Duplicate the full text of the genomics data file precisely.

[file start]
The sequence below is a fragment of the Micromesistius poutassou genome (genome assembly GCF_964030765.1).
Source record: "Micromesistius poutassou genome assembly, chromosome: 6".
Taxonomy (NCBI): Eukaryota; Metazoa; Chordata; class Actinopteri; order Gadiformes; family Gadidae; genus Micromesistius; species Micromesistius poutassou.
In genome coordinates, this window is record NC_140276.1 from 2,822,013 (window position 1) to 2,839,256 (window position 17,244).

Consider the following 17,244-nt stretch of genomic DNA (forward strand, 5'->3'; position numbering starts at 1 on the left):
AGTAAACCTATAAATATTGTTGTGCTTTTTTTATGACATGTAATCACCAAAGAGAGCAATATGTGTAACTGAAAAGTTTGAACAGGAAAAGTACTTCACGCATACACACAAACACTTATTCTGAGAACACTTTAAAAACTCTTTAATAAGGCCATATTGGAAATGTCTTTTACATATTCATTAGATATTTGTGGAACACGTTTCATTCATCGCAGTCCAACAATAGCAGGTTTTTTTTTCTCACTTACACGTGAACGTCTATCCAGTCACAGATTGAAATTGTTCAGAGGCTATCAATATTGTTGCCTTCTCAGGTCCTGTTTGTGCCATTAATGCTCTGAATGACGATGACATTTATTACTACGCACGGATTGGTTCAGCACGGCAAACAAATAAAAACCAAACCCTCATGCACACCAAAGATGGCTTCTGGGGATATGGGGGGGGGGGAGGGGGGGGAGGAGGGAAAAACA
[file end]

The sequence below is a fragment of the Micromesistius poutassou genome (genome assembly GCF_964030765.1).
Source record: "Micromesistius poutassou genome assembly, chromosome: 6".
Taxonomy (NCBI): Eukaryota; Metazoa; Chordata; class Actinopteri; order Gadiformes; family Gadidae; genus Micromesistius; species Micromesistius poutassou.
In genome coordinates, this window is record NC_140276.1 from 2,822,013 (window position 1) to 2,839,256 (window position 17,244).

Consider the following 17,244-nt stretch of genomic DNA (forward strand, 5'->3'; position numbering starts at 1 on the left):
AGTAAACCTATAAATATTGTTGTGCTTTTTTTATGACATGTAATCACCAAAGAGAGCAATATGTGTAACTGAAAAGTTTGAACAGGAAAAGTACTTCACGCATACACACAAACACTTATTCTGAGAACACTTTAAAAACTCTTTAATAAGGCCATATTGGAAATGTCTTTTACATATTCATTAGATATTTGTGGAACACGTTTCATTCATCGCAGTCCAACAATAGCAGGTTTTTTTTTCTCACTTACACGTGAACGTCTATCCAGTCACAGATTGAAATTGTTCAGAGGCTATCAATATTGTTGCCTTCTCAGGTCCTGTTTGTGCCATTAATGCTCTGAATGACGATGACATTTATTACTACGCACGGATTGGTTCAGCACGGCAAACAAATAAAAACCAAACCCTCATGCACACCAAAGATGGCTTCTGGGGATATGGGGGGGGGGGAGGGGGGGGAGGAGGGAAAAACA